The president of the European Parliament, Martin Schulz, writes in the Financial Times that Europe's budget deal is flawed. I cannot and will not accept what amount to unbalanced budgets, he writes. Slovenia's Delo and Romania's Adevarul are among the papers that look at the test that the EU budget faces in the European Parliament.
Nicos Anastasiades, the centre-right candidate aiming to succeed President Demetris Christofias of Cyprus, failed to win an outright majority in yesterday's election and will go into a run-off against communist Stavros Malas next weekend, writes Kathimerini.
France's Le Figaro previews today's presidential elections in Armenia and considers the impact of the Armenian diaspora.
Philipp Rösler, Germany's economy minister, wants a sweeping free-trade deal between the EU and the US, and opposes the idea of exempting certain topics from the talks, as demanded by France and southern European countries, writes Der Spiegel.
Frankfurter Allgemeine Zeitung has an interview with Jens Weidmann, the head of the Bundesbank, Germany's central bank, following a meeting of G20 finance ministers and central bankers in Moscow this weekend. Weidmann warns that monetary policy – increasingly witnessed around the world – is “not a panacea”. “I am concerned with the general tendency of questioning central bank independence,” Weidmann says.
Britain's environment minister has asked the UK's Food Standards Agency to investigate claims that the government was warned two years ago that potentially harmful horsemeat could enter the food chain. The Guardian has more.
The EU will soon make it easier to test out new drugs on humans, Süddeutsche Zeitung reports. The paper says that the planned regulation, aimed at encouraging the medical industry, has hardly been noticed yet. The newspaper says that medical ethicists now worry that safeguards will now be lower for studies on humans than for those on animals.
The UK's minister for work and pensions says the UK is “locked in a fight” with the EU over restricting access to benefits, the Guardian writes. Iain Ducan Smith, a former leader of the Conservative party, wants some EU citizens to be entitled to benefits only if they have been resident in the UK for at least a year, as opposed to the current three months.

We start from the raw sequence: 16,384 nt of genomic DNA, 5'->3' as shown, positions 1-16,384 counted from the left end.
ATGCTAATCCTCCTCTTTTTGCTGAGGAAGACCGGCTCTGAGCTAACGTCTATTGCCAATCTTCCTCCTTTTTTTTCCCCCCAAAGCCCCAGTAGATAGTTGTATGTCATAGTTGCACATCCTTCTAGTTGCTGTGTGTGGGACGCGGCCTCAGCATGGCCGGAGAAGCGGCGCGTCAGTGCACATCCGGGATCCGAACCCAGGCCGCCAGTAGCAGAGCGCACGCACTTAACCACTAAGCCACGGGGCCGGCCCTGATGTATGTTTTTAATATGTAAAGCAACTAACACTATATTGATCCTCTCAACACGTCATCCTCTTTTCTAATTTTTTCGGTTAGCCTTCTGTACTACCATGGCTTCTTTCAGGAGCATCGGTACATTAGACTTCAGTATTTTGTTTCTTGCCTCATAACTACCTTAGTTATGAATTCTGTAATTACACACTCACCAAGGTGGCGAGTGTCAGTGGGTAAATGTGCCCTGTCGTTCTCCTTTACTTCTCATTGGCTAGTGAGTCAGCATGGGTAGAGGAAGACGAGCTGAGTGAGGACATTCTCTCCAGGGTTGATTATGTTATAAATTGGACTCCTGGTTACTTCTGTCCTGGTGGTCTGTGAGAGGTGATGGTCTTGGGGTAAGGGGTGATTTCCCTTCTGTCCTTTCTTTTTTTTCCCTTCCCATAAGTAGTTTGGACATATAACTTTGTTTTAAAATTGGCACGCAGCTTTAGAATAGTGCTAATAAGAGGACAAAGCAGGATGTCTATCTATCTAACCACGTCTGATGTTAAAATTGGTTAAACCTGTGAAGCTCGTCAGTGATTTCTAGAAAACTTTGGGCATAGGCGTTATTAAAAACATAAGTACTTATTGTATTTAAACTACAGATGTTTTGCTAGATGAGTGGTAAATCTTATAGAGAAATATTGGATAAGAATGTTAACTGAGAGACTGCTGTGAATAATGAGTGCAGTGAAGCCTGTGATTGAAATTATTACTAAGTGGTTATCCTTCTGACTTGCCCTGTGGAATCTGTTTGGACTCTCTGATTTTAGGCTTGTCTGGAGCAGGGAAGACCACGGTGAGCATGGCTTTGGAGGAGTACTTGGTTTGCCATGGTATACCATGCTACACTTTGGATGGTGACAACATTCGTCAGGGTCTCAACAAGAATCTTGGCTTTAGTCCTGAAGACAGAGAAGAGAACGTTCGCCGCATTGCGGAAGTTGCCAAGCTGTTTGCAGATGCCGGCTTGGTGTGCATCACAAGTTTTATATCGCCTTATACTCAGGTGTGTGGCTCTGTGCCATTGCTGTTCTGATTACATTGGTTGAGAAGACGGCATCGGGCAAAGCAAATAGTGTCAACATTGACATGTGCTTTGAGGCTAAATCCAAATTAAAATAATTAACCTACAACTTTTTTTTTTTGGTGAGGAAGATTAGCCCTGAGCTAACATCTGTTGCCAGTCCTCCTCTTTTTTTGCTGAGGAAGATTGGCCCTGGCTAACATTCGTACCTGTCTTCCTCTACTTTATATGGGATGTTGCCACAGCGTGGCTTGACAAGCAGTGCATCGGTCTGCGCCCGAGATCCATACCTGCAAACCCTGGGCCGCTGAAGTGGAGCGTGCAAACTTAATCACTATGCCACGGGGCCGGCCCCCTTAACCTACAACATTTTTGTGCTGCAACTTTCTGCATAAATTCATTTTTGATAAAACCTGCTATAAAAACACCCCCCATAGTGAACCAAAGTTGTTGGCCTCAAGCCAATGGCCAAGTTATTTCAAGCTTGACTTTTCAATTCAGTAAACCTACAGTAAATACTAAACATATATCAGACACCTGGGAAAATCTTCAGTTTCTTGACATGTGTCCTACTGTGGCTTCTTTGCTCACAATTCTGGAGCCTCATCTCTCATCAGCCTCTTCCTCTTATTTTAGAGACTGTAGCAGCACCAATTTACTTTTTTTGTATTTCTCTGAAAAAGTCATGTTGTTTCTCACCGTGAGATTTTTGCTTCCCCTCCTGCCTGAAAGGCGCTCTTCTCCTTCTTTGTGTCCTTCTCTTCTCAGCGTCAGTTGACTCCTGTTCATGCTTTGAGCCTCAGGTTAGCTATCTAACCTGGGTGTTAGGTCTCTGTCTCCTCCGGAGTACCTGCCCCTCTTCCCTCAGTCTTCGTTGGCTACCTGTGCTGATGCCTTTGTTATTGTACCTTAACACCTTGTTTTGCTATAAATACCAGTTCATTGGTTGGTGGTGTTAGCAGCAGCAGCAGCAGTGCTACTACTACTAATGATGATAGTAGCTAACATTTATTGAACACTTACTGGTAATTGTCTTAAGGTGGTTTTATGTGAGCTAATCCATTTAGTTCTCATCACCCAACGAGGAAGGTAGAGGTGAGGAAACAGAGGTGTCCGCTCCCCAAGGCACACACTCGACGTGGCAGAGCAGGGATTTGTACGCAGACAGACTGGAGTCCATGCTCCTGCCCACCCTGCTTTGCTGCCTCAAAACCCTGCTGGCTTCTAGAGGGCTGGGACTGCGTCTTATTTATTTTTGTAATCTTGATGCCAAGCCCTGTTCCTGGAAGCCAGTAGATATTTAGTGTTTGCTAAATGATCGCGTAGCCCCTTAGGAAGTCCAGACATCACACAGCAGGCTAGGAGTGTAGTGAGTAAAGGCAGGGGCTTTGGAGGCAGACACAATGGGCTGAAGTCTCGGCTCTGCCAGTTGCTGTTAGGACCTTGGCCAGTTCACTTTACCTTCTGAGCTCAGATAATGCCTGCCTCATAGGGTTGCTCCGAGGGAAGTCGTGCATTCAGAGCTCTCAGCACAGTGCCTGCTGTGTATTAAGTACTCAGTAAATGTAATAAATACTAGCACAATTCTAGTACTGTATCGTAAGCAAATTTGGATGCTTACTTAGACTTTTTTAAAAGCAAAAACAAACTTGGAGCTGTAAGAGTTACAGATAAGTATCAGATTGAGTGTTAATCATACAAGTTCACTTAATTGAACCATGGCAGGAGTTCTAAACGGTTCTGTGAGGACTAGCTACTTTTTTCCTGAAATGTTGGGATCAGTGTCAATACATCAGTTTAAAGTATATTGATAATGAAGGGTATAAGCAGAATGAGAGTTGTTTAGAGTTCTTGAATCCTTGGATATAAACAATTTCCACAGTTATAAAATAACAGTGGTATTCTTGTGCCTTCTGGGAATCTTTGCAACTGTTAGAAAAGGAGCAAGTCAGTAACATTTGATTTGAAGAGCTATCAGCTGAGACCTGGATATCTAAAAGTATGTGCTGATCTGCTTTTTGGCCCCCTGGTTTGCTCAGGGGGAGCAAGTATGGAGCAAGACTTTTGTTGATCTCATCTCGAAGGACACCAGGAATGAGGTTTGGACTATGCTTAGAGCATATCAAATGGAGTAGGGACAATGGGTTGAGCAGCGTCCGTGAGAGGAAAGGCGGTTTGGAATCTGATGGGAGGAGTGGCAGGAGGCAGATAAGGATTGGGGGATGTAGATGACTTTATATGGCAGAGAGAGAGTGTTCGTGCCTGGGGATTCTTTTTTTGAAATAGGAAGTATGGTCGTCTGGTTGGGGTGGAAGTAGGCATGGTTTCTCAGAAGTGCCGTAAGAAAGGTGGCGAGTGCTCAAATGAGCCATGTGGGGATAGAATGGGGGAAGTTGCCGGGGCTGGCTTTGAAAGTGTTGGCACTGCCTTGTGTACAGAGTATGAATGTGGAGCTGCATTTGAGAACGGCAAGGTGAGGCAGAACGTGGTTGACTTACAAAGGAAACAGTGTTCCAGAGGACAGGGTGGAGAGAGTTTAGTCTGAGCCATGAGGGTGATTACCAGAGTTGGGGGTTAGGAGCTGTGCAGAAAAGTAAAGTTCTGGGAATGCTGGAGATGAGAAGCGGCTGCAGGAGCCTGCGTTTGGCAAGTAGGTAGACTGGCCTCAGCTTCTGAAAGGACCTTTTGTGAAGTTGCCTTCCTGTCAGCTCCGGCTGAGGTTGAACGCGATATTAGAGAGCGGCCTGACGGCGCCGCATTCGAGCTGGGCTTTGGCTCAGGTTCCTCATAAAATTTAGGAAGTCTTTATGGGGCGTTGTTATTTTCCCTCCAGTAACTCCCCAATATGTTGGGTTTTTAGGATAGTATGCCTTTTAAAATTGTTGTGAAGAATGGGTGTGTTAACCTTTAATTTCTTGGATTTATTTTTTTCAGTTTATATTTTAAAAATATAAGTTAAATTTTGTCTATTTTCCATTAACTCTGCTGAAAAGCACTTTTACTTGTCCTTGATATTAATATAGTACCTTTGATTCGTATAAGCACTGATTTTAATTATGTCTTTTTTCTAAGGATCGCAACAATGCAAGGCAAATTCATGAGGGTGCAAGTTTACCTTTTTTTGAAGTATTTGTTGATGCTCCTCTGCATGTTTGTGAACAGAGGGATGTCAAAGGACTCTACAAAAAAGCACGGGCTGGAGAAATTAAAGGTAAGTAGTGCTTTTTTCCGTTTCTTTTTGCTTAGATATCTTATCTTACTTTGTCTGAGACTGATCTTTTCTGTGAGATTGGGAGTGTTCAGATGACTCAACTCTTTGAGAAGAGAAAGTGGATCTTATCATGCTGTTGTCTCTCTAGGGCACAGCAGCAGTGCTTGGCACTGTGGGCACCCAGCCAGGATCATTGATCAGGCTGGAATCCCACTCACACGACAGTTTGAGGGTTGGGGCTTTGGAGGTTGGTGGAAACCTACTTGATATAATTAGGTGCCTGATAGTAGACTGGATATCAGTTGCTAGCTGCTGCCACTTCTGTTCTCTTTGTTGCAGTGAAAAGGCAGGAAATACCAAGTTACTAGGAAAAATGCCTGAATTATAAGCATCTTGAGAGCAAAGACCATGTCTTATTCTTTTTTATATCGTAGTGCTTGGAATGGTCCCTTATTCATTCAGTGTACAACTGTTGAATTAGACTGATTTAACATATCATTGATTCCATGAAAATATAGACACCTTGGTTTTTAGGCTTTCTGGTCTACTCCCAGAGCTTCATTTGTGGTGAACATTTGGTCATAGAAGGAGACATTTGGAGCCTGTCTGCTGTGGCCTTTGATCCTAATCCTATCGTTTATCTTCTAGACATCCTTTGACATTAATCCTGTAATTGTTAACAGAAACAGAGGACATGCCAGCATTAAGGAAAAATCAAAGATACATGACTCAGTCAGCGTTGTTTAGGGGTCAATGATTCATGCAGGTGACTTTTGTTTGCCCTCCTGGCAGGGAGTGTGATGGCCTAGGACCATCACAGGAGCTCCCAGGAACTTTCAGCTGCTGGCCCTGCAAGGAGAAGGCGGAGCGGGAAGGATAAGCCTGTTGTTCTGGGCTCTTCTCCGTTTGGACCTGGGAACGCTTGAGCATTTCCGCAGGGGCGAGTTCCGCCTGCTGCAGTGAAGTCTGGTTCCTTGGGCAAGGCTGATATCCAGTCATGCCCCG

A commentator in the Financial Times writes that US President Barack Obama is right to resist the Syria hawks. The president's lack of diplomatic creativity, rather than his sense of caution, is his real Achilles heel. Spain's La Vanguardia looks at the debate within the EU about whether to lift the arms embargo on Syria. The Czech daily Lidové noviny explores reports that Iran is sending fighters to support the Syrian regime.
A commentator in the UK's Independent writes that the West, after shouting about human-rights abuses in Sri Lanka three years ago, is now arming the regime. No matter how much red tape we put in place, we have no control over how such weaponry is used, he writes.
The philosopher Slavoj Žižek explains in the UK's Guardian why free-market fundamentalists think 2013 will be the best year ever. As communists once did, today's capitalists blame any failures on their system being ‘impurely' applied, he writes.
A Guardian commentator looks at the political plight of the British prime minister, David Cameron. Desperate to be loved, Cameron can only flounder, he writes, arguing that the Conservatives are not meant to be the nice party, but, rather, the competent party.
A commentator in Spain's El País argues that the European Union should seize the economic crisis to promote better governance in countries with economic and structural problems.
The Neue Zürcher Zeitung writes that the 72 million Swiss francs (€58m) compensation that pharma giant Novartis intends to pay its departing chief executive, Daniel Vasella, has caused an uproar just ahead of a referendum on executives' bonuses.